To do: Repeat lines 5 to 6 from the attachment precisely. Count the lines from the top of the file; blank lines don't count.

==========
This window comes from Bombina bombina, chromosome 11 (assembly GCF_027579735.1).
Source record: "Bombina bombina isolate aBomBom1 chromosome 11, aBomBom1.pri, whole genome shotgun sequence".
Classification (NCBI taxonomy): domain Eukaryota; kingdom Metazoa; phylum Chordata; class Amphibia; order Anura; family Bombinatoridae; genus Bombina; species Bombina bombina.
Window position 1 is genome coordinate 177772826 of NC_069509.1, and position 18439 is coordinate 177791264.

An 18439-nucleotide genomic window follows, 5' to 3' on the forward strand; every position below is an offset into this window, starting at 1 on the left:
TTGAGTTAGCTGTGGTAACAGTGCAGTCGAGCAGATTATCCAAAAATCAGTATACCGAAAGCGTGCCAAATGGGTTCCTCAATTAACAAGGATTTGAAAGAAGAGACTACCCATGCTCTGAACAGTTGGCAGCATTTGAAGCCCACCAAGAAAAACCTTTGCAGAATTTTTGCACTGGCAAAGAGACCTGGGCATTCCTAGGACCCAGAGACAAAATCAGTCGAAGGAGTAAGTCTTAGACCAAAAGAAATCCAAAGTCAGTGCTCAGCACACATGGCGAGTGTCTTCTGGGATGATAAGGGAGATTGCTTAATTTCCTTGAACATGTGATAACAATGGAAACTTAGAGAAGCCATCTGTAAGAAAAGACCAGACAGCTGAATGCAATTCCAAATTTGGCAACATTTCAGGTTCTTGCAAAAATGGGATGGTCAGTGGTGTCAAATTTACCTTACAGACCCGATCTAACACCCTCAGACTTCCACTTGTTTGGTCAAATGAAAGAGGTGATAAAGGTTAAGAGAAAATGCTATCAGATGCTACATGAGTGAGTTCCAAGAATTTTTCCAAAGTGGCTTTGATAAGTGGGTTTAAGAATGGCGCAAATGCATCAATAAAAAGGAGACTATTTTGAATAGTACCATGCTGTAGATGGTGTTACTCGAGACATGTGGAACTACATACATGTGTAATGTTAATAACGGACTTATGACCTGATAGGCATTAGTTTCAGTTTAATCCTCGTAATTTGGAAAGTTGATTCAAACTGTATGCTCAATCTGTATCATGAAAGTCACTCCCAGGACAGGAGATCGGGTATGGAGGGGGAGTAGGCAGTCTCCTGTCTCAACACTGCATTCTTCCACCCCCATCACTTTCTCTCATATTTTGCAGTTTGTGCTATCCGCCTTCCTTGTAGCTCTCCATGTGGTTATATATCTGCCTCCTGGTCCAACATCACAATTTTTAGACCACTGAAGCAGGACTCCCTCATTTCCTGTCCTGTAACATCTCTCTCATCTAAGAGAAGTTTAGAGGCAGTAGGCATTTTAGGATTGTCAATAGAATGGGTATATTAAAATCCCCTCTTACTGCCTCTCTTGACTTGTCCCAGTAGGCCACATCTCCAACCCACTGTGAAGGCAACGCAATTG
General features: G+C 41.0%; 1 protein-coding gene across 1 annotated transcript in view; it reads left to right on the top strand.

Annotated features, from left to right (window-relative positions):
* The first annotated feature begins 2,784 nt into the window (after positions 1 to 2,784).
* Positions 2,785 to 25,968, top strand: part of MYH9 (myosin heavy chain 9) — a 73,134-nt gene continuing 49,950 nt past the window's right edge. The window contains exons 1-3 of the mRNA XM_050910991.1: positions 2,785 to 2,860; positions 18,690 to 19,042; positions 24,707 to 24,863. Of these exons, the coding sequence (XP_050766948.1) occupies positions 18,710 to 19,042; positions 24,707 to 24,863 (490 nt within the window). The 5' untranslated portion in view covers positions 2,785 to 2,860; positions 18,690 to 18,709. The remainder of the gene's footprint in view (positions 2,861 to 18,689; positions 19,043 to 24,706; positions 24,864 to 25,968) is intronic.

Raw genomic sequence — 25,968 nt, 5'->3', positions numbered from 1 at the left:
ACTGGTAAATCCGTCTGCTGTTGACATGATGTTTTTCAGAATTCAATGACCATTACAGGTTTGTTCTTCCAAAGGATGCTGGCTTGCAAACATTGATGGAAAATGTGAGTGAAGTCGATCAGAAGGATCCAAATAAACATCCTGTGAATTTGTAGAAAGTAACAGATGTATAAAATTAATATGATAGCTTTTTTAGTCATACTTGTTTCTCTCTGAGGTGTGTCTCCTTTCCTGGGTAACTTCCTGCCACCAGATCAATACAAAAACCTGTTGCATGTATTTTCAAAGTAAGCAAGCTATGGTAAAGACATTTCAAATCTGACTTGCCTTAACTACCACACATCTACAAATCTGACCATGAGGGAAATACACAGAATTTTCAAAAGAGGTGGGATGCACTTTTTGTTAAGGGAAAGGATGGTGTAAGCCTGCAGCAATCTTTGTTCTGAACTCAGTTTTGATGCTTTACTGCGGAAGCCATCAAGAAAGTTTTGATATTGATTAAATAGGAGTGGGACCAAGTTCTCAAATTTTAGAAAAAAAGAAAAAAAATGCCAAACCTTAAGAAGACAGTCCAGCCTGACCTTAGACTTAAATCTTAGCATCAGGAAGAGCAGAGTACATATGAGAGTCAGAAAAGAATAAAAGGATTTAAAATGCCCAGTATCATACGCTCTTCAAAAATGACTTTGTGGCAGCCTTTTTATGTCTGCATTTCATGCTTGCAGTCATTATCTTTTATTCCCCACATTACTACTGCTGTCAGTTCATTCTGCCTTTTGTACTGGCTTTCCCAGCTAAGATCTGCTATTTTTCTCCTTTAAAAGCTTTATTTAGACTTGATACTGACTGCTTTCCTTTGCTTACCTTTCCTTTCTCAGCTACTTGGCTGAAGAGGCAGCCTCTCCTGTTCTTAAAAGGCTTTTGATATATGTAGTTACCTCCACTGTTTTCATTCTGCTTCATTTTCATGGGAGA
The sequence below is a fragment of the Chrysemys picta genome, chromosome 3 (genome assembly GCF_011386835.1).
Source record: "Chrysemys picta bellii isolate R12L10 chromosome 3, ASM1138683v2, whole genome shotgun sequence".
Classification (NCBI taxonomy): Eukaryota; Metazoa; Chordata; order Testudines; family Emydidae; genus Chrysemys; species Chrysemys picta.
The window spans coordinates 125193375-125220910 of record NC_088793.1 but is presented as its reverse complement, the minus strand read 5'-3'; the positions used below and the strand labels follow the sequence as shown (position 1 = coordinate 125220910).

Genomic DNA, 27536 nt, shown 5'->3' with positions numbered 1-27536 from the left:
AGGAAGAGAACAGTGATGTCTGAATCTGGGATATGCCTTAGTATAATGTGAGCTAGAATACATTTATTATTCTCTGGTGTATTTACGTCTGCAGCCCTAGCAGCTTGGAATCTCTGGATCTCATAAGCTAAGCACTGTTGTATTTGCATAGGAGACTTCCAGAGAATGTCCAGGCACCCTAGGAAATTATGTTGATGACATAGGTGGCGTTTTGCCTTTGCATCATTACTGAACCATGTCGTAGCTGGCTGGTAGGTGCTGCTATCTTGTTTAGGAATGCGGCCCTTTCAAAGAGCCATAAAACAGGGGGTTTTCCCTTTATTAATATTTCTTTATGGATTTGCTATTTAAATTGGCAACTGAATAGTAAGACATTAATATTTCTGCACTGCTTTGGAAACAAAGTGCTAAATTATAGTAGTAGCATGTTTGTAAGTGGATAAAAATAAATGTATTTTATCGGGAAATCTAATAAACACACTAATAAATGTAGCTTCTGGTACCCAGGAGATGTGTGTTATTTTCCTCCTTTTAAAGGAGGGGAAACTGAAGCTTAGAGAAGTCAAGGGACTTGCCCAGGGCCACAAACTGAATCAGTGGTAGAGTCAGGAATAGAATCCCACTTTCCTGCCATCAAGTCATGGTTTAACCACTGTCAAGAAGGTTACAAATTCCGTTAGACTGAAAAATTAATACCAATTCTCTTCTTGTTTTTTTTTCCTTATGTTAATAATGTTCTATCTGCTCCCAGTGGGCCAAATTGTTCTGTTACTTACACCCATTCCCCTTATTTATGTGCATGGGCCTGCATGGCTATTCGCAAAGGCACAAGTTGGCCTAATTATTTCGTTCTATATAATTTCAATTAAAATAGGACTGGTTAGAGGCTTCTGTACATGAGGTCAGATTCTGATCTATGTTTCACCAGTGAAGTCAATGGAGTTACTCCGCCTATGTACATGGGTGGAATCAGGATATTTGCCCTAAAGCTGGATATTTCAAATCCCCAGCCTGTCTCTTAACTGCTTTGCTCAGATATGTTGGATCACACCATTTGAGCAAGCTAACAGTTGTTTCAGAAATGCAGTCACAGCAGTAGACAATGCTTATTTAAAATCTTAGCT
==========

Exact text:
An 18439-nucleotide genomic window follows, 5' to 3' on the forward strand; every position below is an offset into this window, starting at 1 on the left:
TTGAGTTAGCTGTGGTAACAGTGCAGTCGAGCAGATTATCCAAAAATCAGTATACCGAAAGCGTGCCAAATGGGTTCCTCAATTAACAAGGATTTGAAAGAAGAGACTACCCATGCTCTGAACAGTTGGCAGCATTTGAAGCCCACCAAGAAAAACCTTTGCAGAATTTTTGCACTGGCAAAGAGACCTGGGCATTCCTAGGACCCAGAGACAAAATCAGTCGAAGGAGTAAGTCTTAGACCAAAAGAAATCCAAAGTCAGTGCTCAGCACACATGGCGAGTGTCTTCTGGGATGATAAGGGAGATTGCTTAATTTCCTTGAACATGTGATAACAATGGAAACTTAGAGAAGCCATCTGTAAGAAAAGACCAGACAGCTGAATGCAATTCCAAATTTGGCAACATTTCAGGTTCTTGCAAAAATGGGATGGTCAGTGGTGTCAAATTTACCTTACAGACCCGATCTAACACCCTCAGACTTCCACTTGTTTGGTCAAATGAAAGAGGTGATAAAGGTTAAGAGAAAATGCTATCAGATGCTACATGAGTGAGTTCCAAGAATTTTTCCAAAGTGGCTTTGATAAGTGGGTTTAAGAATGGCGCAAATGCATCAATAAAAAGGAGACTATTTTGAATAGTACCATGCTGTAGATGGTGTTACTCGAGACATGTGGAACTACATACATGTGTAATGTTAATAACGGACTTATGACCTGATAGGCATTAGTTTCAGTTTAATCCTCGTAATTTGGAAAGTTGATTCAAACTGTATGCTCAATCTGTATCATGAAAGTCACTCCCAGGACAGGAGATCGGGTATGGAGGGGGAGTAGGCAGTCTCCTGTCTCAACACTGCATTCTTCCACCCCCATCACTTTCTCTCATATTTTGCAGTTTGTGCTATCCGCCTTCCTTGTAGCTCTCCATGTGGTTATATATCTGCCTCCTGGTCCAACATCACAATTTTTAGACCACTGAAGCAGGACTCCCTCATTTCCTGTCCTGTAACATCTCTCTCATCTAAGAGAAGTTTAGAGGCAGTAGGCATTTTAGGATTGTCAATAGAATGGGTATATTAAAATCCCCTCTTACTGCCTCTCTTGACTTGTCCCAGTAGGCCACATCTCCAACCCACTGTGAAGGCAACGCAATTG